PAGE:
I’m a Millennial. Probably. Or at least a member of Generation Y, I think. It’s hard to keep track of the definitions and Date of Birth requirements for these things. It’s 2013, and I’m gradually cresting from “mid-twenties” down to “late twenties”, so I know I’m not a member of Gen X, whose membership is eye-balling their 40′s and consoling themselves with Pearl Jam CDs and re-runs of Friends. And I am most certainly not a Baby Boomer.
And there’s been a huge argument online, lately, about how to keep me in church…
People my age are leaving Christianity, and there’s no end to the discussion of what to do about it. Rachel Held Evans gave the debate a kick-start last week with her CNN piece “Why Millennials are Leaving the Church.” She discusses why she thinks members of my generation are leaving churches in droves in the West, and what she thinks ought to be done about it. And she has some good things to say. For instance:
“Time and again, the assumption among Christian leaders, and evangelical leaders in particular, is that the key to drawing twenty-somethings back to church is simply to make a few style updates – edgier music, more casual services, a coffee shop in the fellowship hall, a pastor who wears skinny jeans, an updated Web site that includes online giving.
But here’s the thing: Having been advertised to our whole lives, we millennials have highly sensitive BS meters, and we’re not easily impressed with consumerism or performances….
You can’t hand us a latte and then go about business as usual and expect us to stick around. We’re not leaving the church because we don’t find the cool factor there; we’re leaving the church because we don’t find Jesus there…”
Absolutely true! I disagree with a lot of what she has to say in the article, but this point was well-made.
She got a host of responses, on websites both famous and obscure. Among the most widely read was from Brett McCracken, a twenty-something Evangelical who’s made a name for himself as an enemy of “hipster Christianity.” And Brett, too, makes a few good points in his article, “How to keep millennials in the church? Let’s keep church un-cool“:
“If the evangelical Christian leadership thinks that ‘cool Christianity’ is a sustainable path forward, they are severely mistaken. As a twentysomething, I can say with confidence that when it comes to church, we don’t want cool as much as we want real.”
Alright, so we’re all agreed that trying to be cool has been disastrous for Evangelicalism (and for Catholicism, too, so I do hope that the aging promoters of contemporary Christian music at Mass are taking note…).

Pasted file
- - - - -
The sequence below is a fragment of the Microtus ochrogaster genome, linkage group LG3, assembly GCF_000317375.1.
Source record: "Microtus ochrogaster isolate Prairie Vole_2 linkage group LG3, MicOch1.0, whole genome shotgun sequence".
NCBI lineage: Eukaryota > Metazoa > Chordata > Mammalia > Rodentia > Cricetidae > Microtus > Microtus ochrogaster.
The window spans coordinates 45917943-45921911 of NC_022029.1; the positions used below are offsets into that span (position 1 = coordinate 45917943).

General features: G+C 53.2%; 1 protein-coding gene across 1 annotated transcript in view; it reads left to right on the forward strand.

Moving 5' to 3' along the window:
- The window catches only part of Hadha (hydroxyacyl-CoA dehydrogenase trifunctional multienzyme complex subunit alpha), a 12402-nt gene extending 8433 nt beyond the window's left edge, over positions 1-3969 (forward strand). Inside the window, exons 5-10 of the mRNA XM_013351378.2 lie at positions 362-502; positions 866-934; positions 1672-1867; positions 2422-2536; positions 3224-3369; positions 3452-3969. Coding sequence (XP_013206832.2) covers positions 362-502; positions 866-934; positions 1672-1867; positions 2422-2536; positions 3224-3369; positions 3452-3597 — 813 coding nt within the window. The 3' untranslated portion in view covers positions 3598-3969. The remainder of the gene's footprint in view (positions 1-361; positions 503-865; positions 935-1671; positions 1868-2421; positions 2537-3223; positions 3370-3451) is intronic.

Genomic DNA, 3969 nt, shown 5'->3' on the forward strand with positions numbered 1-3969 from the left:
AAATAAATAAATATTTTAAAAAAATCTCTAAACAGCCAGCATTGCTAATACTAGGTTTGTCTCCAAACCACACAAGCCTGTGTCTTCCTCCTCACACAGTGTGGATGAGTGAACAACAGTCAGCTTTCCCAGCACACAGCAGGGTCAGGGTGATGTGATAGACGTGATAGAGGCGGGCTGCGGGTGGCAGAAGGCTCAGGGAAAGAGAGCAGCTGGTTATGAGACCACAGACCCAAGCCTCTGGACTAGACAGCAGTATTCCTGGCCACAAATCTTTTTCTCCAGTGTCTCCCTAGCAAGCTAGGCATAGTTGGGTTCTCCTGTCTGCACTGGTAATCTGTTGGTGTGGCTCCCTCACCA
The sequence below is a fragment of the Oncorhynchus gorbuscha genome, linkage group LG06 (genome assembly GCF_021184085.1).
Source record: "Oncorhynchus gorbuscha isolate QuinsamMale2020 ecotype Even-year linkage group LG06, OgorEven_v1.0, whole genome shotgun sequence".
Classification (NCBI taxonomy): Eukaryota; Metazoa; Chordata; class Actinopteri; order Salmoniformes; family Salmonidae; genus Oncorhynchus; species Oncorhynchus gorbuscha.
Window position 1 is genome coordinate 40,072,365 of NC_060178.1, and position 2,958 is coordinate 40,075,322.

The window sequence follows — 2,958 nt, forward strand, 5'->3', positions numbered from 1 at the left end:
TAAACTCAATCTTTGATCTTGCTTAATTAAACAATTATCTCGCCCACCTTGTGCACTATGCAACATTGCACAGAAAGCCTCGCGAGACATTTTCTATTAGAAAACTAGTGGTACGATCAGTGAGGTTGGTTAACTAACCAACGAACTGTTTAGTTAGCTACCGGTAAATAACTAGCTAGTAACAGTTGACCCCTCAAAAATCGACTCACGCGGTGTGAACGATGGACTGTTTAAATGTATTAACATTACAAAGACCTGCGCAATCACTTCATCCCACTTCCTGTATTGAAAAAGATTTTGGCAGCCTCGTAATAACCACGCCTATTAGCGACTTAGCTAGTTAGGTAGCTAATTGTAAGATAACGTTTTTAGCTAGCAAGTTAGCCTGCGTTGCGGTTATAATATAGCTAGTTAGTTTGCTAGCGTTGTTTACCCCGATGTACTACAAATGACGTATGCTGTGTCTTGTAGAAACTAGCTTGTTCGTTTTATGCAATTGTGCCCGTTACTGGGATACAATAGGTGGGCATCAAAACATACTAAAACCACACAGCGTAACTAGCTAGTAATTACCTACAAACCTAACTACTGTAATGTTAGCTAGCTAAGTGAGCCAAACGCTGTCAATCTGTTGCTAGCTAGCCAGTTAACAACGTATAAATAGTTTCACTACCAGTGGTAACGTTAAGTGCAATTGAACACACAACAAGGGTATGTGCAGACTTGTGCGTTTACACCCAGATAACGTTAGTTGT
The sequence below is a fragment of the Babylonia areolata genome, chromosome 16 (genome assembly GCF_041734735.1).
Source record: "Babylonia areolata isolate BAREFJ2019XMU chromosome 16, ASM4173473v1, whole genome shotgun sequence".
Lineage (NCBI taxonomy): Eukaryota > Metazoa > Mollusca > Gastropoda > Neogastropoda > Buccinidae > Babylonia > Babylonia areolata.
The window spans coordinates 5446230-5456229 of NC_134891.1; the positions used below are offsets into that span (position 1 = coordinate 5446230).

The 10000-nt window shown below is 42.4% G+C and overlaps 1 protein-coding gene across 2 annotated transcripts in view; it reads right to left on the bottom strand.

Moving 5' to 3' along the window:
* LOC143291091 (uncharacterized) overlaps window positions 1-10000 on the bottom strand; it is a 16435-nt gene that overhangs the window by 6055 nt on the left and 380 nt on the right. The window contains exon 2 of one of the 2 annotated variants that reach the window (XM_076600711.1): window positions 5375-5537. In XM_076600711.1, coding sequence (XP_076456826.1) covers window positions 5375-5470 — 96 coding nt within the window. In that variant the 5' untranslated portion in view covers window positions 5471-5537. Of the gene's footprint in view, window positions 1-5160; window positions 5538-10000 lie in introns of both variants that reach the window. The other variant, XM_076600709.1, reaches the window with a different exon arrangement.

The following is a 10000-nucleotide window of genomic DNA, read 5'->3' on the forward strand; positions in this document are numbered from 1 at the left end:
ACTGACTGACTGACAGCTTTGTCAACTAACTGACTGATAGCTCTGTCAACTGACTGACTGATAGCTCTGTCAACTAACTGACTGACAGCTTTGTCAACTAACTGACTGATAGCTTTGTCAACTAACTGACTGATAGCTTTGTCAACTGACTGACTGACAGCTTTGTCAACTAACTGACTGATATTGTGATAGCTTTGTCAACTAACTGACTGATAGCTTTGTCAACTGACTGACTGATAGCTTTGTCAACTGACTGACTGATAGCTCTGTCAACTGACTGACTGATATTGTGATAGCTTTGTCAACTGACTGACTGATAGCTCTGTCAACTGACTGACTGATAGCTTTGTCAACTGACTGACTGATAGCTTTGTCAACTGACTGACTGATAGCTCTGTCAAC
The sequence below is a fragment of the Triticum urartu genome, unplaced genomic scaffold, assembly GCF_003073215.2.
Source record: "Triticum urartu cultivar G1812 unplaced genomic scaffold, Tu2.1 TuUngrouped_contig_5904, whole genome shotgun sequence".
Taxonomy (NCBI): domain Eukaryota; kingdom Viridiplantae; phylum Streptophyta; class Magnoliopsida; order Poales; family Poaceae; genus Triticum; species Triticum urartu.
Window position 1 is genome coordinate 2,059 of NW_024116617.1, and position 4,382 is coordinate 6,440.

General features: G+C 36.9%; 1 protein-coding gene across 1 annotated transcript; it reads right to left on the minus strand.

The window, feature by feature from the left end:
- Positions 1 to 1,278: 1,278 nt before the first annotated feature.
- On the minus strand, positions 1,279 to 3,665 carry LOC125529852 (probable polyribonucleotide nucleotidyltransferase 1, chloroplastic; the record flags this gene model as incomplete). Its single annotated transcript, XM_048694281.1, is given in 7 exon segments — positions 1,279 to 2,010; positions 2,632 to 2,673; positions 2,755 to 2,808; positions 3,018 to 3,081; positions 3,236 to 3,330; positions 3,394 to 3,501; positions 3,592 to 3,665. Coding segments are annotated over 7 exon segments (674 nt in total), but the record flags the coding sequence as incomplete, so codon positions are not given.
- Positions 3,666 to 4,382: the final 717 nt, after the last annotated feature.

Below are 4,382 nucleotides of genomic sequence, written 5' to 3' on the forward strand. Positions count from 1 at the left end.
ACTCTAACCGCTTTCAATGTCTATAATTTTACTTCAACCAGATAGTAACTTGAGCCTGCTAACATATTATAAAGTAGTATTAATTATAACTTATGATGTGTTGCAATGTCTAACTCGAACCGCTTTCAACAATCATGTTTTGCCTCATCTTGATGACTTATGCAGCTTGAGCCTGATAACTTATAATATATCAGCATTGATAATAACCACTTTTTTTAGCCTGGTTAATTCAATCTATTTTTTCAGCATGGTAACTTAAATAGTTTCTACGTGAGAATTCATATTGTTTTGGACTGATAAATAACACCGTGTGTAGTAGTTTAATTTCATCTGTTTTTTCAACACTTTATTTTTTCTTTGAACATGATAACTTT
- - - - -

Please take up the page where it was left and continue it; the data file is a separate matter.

But here’s where Brett loses me:
“Millennials: why don’t we take our pastors, parents, and older Christian brothers and sisters out to coffee and listen to them? Perhaps instead of perpetuating our sense of entitlement and Twitter/blog/Instagram-fueled obsession with hearing ourselves speak, we could just shut up for a minute and listen to the wisdom of those who have gone before?”
I’m sure that I’m about to come across as an entitled, bratty millennial, but here’s the thing: I tried what Brett is suggesting. As a young Evangelical in high school and then college, I desperately looked for older Evangelical Christians to glean wisdom from. I took pastors, youth pastors, campus ministers, and Bible study leaders out for coffee. Most of the advice I got was garbage. If I didn’t recognize it as garbage as soon as I heard it, I very quickly discovered it to be garbage once I tried to live it out.
Here’s where I’m going to start to sound really bratty… most American Baby Boomer Protestants, after a lifetime of rebellion and innovation, simply haven’t accumulated that much wisdom to pass down to people my age. We are, after all, talking about the generation that invented “cool Christianity.” And I speak here in very broad terms– I know there are counter-examples; I know not every member of the Baby Boomer generation is that bad–but the reality is, age is no guarantor of wisdom, and most of the older folks I knew growing up in the church were still trying to figure things out, just as much as I was.
But you know, I can’t really blame them all that much: rebelling against tradition is just about as close to a sine qua non for Evangelicalism as you can get, right? As I’ve noted before, I was raised in churches that were desperately trying to recapture New Testament Christianity. I know for a fact, when they were my age, that as they rocked out to Larry Norman and wore bell bottoms to church and ditched what little tradition was left after 450+ years of Protestant iconoclasm, they really thought they were just following Jesus.
But something wasn’t quite right. And now, my generation, no longer enthralled by the prospect of wearing jeans to church and listening to lead guitar solos and “relevant” sermons, is simply walking out the door, having not found much of Jesus there.
So what’s a boy to do?
Personally, I eventually stopped taking my fathers out for coffee, and started hanging out with the Church Fathers. That is, I started going to Starbucks by myself, with a volume of Church history or a copy of “City of God” tucked neatly under my arm.
And it was those older generations–St. Augustine and St. Ambrose, St. Ignatius and St. Irenaeus– that led me to realize that the Eucharist was the authentic experience of Jesus that I had longed for all my life as an Evangelical, but never realized could be had just around the corner, at the Church that the Baby Boomer Evangelicals had always warned me was heretical and deadened by tradition…